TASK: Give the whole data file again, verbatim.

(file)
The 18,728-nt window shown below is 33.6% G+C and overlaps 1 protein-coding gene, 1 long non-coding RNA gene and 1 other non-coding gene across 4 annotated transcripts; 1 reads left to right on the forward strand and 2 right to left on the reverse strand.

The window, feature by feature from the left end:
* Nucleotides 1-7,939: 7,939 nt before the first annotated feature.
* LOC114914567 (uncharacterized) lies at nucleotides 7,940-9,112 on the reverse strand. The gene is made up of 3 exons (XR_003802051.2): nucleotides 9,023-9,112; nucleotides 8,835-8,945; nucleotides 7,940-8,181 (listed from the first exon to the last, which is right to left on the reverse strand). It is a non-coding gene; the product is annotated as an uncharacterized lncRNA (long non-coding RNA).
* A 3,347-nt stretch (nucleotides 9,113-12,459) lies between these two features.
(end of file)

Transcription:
The 18,728-nt window shown below is 33.6% G+C and overlaps 1 protein-coding gene, 1 long non-coding RNA gene and 1 other non-coding gene across 4 annotated transcripts; 1 reads left to right on the forward strand and 2 right to left on the reverse strand.

The window, feature by feature from the left end:
* Nucleotides 1-7,939: 7,939 nt before the first annotated feature.
* LOC114914567 (uncharacterized) lies at nucleotides 7,940-9,112 on the reverse strand. The gene is made up of 3 exons (XR_003802051.2): nucleotides 9,023-9,112; nucleotides 8,835-8,945; nucleotides 7,940-8,181 (listed from the first exon to the last, which is right to left on the reverse strand). It is a non-coding gene; the product is annotated as an uncharacterized lncRNA (long non-coding RNA).
* A 3,347-nt stretch (nucleotides 9,113-12,459) lies between these two features.